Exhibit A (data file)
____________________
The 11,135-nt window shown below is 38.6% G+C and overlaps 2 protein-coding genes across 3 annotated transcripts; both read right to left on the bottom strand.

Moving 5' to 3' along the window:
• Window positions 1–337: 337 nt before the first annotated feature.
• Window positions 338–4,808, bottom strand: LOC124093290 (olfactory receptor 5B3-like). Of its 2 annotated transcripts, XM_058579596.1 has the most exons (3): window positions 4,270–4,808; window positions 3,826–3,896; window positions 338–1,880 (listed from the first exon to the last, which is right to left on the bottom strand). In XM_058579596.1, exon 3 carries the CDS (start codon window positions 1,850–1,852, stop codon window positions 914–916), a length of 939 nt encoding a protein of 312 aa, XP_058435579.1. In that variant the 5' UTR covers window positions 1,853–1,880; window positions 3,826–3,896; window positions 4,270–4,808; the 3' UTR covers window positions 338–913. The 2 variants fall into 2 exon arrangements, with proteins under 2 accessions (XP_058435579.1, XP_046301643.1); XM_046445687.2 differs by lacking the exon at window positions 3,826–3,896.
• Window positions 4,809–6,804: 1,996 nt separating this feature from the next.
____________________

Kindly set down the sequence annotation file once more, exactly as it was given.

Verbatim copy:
The 11,135-nt window shown below is 38.6% G+C and overlaps 2 protein-coding genes across 3 annotated transcripts; both read right to left on the bottom strand.

Moving 5' to 3' along the window:
• Window positions 1–337: 337 nt before the first annotated feature.
• Window positions 338–4,808, bottom strand: LOC124093290 (olfactory receptor 5B3-like). Of its 2 annotated transcripts, XM_058579596.1 has the most exons (3): window positions 4,270–4,808; window positions 3,826–3,896; window positions 338–1,880 (listed from the first exon to the last, which is right to left on the bottom strand). In XM_058579596.1, exon 3 carries the CDS (start codon window positions 1,850–1,852, stop codon window positions 914–916), a length of 939 nt encoding a protein of 312 aa, XP_058435579.1. In that variant the 5' UTR covers window positions 1,853–1,880; window positions 3,826–3,896; window positions 4,270–4,808; the 3' UTR covers window positions 338–913. The 2 variants fall into 2 exon arrangements, with proteins under 2 accessions (XP_058435579.1, XP_046301643.1); XM_046445687.2 differs by lacking the exon at window positions 3,826–3,896.
• Window positions 4,809–6,804: 1,996 nt separating this feature from the next.